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The Farmland Protection Policy Act is Waived for Border Wall

A study of land use in the U.S. done in 1980 revealed that millions of acres of farmland were being converted to nonagricultural uses—mostly to facilitate urban sprawl. Congress decided to enact legislation that would protect farmland and combat urban sprawl at the same time. In 1981, Congress passed the Farmland Protection Policy Act (FPPA) to protect farmland and restrict its conversion to nonagricultural uses.

Land protected by FPPA includes farmland, prime farmland, unique farmland, and land of statewide and local importance. FPPA also protects land not currently used for cropland, such as forest or pasture lands. A few examples of the types of activities that FPPA restricts on farmland are the construction of highways, airport systems, railroads, reservoirs, hydroelectric facilities, and telephone lines.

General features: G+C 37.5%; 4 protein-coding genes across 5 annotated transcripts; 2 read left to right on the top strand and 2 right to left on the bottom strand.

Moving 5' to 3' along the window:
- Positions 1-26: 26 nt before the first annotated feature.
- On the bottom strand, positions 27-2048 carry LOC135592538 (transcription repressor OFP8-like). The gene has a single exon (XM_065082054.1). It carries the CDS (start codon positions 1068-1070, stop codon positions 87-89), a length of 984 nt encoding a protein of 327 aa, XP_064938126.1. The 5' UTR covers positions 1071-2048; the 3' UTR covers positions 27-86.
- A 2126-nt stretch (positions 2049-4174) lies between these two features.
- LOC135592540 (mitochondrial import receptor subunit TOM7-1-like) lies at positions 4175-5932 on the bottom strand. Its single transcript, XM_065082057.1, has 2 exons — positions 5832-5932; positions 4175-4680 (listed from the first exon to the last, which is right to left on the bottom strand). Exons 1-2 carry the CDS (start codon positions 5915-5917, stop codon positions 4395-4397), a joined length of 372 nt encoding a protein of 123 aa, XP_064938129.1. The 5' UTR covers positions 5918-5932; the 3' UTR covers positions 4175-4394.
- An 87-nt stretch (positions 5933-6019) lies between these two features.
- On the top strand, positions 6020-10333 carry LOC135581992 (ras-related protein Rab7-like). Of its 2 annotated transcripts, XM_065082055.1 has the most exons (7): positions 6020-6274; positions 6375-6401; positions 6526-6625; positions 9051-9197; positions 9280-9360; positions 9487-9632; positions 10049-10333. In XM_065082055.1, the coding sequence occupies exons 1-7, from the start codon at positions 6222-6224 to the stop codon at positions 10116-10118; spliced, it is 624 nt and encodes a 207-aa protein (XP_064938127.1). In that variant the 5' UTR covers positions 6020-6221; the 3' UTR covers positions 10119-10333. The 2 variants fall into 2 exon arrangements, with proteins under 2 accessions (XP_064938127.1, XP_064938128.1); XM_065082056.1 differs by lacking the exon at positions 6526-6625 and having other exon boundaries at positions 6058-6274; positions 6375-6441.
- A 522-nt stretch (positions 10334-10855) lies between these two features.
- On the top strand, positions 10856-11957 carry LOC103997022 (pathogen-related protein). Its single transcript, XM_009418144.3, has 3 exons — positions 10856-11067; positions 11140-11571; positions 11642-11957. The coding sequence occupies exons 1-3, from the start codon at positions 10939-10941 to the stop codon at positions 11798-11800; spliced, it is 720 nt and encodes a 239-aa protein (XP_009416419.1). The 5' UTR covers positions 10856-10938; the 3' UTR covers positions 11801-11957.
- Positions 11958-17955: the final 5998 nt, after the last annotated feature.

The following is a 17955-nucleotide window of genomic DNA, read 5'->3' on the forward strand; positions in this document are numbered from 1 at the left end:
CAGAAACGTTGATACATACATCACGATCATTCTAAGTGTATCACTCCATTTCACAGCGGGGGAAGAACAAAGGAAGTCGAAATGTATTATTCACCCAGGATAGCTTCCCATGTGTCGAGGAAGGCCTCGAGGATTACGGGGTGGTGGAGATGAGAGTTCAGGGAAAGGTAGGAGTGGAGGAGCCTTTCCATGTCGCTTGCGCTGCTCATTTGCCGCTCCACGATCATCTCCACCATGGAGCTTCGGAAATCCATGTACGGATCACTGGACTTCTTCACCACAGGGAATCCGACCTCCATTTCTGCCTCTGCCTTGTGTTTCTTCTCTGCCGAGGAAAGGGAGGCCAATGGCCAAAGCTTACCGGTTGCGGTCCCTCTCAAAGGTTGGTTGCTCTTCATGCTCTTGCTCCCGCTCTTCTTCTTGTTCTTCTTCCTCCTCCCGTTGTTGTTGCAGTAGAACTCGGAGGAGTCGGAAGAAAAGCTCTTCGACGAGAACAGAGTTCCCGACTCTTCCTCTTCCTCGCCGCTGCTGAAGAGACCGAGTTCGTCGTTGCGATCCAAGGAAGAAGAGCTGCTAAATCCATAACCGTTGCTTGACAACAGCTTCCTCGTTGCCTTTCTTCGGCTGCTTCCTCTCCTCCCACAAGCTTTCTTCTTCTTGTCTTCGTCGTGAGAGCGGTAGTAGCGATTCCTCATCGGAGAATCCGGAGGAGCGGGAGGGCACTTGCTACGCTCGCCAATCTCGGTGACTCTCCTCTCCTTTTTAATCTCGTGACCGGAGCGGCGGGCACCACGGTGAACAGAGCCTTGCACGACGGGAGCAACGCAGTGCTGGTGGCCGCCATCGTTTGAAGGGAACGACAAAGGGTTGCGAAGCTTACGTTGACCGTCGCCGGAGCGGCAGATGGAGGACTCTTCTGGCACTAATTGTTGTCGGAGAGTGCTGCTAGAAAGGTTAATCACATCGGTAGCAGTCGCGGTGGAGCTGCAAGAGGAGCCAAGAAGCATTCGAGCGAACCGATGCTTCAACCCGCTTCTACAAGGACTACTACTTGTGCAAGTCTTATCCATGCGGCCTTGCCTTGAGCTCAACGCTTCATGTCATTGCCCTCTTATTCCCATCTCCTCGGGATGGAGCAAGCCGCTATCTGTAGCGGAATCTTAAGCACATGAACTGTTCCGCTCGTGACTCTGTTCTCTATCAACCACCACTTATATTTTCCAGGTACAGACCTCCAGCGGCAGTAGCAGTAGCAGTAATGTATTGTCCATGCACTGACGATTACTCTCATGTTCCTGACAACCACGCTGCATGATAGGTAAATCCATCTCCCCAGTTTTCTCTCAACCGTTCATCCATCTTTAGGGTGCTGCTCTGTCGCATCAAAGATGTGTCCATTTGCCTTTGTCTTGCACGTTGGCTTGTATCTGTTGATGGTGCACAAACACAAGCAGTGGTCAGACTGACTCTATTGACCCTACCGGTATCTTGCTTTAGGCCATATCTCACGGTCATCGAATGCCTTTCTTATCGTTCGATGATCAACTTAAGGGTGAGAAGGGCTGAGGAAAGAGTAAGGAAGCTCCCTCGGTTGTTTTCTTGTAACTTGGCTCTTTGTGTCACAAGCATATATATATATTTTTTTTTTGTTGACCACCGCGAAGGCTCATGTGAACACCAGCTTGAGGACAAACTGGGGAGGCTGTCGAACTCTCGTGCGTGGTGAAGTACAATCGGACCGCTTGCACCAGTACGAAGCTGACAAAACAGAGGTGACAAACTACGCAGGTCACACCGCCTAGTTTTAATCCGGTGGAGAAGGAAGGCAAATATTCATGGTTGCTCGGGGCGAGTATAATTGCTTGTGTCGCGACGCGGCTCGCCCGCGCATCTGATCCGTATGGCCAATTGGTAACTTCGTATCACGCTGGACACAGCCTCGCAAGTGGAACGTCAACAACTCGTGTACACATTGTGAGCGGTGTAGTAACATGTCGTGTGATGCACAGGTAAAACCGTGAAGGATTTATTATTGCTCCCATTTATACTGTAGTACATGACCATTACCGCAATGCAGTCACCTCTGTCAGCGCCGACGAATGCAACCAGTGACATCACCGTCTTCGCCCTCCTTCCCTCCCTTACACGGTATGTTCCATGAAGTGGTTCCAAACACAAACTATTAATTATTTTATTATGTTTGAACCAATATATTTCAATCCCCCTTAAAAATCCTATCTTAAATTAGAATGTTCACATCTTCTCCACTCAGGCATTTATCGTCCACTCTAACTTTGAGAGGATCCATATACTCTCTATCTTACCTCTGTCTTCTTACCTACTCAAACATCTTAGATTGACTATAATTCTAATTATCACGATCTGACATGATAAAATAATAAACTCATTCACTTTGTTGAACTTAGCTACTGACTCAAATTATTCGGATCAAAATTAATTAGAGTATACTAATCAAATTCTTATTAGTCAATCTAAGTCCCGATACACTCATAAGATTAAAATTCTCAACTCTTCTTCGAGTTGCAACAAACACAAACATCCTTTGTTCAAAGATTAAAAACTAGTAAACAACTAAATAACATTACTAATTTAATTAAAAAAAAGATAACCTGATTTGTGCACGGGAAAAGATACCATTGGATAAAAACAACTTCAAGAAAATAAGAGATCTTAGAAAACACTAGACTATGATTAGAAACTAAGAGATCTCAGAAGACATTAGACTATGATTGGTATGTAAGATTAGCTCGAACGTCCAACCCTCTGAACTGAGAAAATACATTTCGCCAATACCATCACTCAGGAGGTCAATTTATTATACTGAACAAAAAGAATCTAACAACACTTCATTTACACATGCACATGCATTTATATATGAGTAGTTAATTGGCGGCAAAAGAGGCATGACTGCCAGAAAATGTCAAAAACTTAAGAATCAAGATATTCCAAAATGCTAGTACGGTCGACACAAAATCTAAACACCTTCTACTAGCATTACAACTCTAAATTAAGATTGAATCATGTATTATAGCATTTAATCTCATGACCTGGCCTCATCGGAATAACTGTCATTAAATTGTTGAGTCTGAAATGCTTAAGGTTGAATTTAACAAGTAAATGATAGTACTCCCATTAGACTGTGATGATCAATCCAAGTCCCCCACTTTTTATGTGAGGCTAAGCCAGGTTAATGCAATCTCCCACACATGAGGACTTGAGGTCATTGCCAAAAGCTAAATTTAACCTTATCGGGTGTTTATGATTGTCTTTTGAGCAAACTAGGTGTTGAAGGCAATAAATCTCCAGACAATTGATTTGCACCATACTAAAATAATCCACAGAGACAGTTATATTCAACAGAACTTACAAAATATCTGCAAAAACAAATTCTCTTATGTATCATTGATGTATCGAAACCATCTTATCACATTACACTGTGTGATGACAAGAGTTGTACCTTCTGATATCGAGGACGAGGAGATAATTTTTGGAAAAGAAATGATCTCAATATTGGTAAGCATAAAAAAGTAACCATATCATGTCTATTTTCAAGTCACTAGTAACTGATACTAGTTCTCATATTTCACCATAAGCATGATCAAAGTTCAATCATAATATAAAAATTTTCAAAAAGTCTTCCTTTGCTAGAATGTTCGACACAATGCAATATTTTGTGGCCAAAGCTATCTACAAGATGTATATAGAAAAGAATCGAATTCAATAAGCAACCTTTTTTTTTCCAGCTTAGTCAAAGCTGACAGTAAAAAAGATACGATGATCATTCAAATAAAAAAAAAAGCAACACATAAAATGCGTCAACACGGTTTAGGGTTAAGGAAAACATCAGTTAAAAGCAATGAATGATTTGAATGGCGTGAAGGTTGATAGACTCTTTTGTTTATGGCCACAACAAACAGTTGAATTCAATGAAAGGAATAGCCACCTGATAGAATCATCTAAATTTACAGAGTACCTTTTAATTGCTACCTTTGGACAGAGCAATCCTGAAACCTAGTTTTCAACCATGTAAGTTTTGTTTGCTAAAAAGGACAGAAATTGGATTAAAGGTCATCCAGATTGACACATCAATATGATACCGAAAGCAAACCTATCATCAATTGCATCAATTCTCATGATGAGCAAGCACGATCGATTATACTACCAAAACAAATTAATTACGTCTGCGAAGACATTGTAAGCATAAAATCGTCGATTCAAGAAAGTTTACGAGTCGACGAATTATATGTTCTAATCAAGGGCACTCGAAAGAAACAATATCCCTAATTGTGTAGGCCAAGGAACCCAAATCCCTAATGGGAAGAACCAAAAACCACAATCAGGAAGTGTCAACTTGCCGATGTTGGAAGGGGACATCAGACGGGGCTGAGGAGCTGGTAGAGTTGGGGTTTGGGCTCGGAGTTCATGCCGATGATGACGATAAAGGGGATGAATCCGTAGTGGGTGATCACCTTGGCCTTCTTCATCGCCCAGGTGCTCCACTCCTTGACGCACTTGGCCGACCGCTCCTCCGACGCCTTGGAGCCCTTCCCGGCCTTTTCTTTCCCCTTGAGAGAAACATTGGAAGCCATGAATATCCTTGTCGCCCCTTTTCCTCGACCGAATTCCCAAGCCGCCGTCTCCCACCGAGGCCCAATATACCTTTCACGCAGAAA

What are the consequences of waiving FPPA to expedite the building of a border wall? Yuma County, which abuts the border with Mexico, produces about 90 per cent of all leafy vegetables grown in the U.S. from November to March. The gross economic return of agriculture in Yuma County is about $3.2 billion dollars a year. This amounts to about one third of Arizona’s total economy of $9.2 billion per year. Waiving FPPA means that farms in our borderlands will neither be protected nor safeguarded against the arbitrary conversion of their lands to the activities listed above. Grabbing farmland to construct a border wall could put the number one industry in Yuma County at risk. Click here for a list of all 48 federal laws waived for construction of a border wall.

Please contact your U.S. Senators and Representatives ( and let them know that you oppose waiving The Farmland Protection Policy Act to expedite construction of a border wall. Click here if you would like to make a donation to help us fight the border wall.

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